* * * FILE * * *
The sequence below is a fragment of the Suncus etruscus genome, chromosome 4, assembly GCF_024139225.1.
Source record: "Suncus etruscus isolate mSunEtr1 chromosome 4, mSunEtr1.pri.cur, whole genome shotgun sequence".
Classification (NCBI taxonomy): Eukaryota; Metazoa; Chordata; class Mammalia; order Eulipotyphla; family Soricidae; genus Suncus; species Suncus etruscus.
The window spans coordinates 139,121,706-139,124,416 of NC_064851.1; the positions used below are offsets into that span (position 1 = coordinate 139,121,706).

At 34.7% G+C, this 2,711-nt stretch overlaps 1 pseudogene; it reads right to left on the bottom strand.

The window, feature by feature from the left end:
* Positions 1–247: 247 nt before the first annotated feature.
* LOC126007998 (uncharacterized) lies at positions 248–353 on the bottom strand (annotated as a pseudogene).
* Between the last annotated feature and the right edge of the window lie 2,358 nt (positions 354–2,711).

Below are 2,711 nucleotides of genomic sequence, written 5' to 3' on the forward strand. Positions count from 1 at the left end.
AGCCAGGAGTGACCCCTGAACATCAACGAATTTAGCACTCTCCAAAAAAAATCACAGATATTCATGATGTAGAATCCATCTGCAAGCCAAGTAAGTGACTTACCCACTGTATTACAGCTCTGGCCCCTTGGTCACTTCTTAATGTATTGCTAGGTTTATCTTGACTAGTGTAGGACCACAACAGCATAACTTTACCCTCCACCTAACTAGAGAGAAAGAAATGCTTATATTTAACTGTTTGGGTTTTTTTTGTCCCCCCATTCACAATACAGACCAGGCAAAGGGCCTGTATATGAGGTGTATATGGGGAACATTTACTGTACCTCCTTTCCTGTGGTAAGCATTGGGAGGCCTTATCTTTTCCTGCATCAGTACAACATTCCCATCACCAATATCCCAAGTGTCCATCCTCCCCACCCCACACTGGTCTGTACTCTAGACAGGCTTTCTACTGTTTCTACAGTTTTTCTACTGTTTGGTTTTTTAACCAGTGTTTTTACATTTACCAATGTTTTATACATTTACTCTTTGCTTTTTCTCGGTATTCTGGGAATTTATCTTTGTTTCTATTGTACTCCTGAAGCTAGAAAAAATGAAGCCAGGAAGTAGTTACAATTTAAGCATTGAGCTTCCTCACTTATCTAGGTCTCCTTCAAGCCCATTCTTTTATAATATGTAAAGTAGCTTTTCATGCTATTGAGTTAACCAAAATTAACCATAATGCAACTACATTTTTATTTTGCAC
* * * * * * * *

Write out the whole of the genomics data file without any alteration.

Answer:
The sequence below is a fragment of the Suncus etruscus genome, chromosome 4, assembly GCF_024139225.1.
Source record: "Suncus etruscus isolate mSunEtr1 chromosome 4, mSunEtr1.pri.cur, whole genome shotgun sequence".
Classification (NCBI taxonomy): Eukaryota; Metazoa; Chordata; class Mammalia; order Eulipotyphla; family Soricidae; genus Suncus; species Suncus etruscus.
The window spans coordinates 139,121,706-139,124,416 of NC_064851.1; the positions used below are offsets into that span (position 1 = coordinate 139,121,706).

At 34.7% G+C, this 2,711-nt stretch overlaps 1 pseudogene; it reads right to left on the bottom strand.

The window, feature by feature from the left end:
* Positions 1–247: 247 nt before the first annotated feature.
* LOC126007998 (uncharacterized) lies at positions 248–353 on the bottom strand (annotated as a pseudogene).
* Between the last annotated feature and the right edge of the window lie 2,358 nt (positions 354–2,711).

Below are 2,711 nucleotides of genomic sequence, written 5' to 3' on the forward strand. Positions count from 1 at the left end.
AGCCAGGAGTGACCCCTGAACATCAACGAATTTAGCACTCTCCAAAAAAAATCACAGATATTCATGATGTAGAATCCATCTGCAAGCCAAGTAAGTGACTTACCCACTGTATTACAGCTCTGGCCCCTTGGTCACTTCTTAATGTATTGCTAGGTTTATCTTGACTAGTGTAGGACCACAACAGCATAACTTTACCCTCCACCTAACTAGAGAGAAAGAAATGCTTATATTTAACTGTTTGGGTTTTTTTTGTCCCCCCATTCACAATACAGACCAGGCAAAGGGCCTGTATATGAGGTGTATATGGGGAACATTTACTGTACCTCCTTTCCTGTGGTAAGCATTGGGAGGCCTTATCTTTTCCTGCATCAGTACAACATTCCCATCACCAATATCCCAAGTGTCCATCCTCCCCACCCCACACTGGTCTGTACTCTAGACAGGCTTTCTACTGTTTCTACAGTTTTTCTACTGTTTGGTTTTTTAACCAGTGTTTTTACATTTACCAATGTTTTATACATTTACTCTTTGCTTTTTCTCGGTATTCTGGGAATTTATCTTTGTTTCTATTGTACTCCTGAAGCTAGAAAAAATGAAGCCAGGAAGTAGTTACAATTTAAGCATTGAGCTTCCTCACTTATCTAGGTCTCCTTCAAGCCCATTCTTTTATAATATGTAAAGTAGCTTTTCATGCTATTGAGTTAACCAAAATTAACCATAATGCAACTACATTTTTATTTTGCAC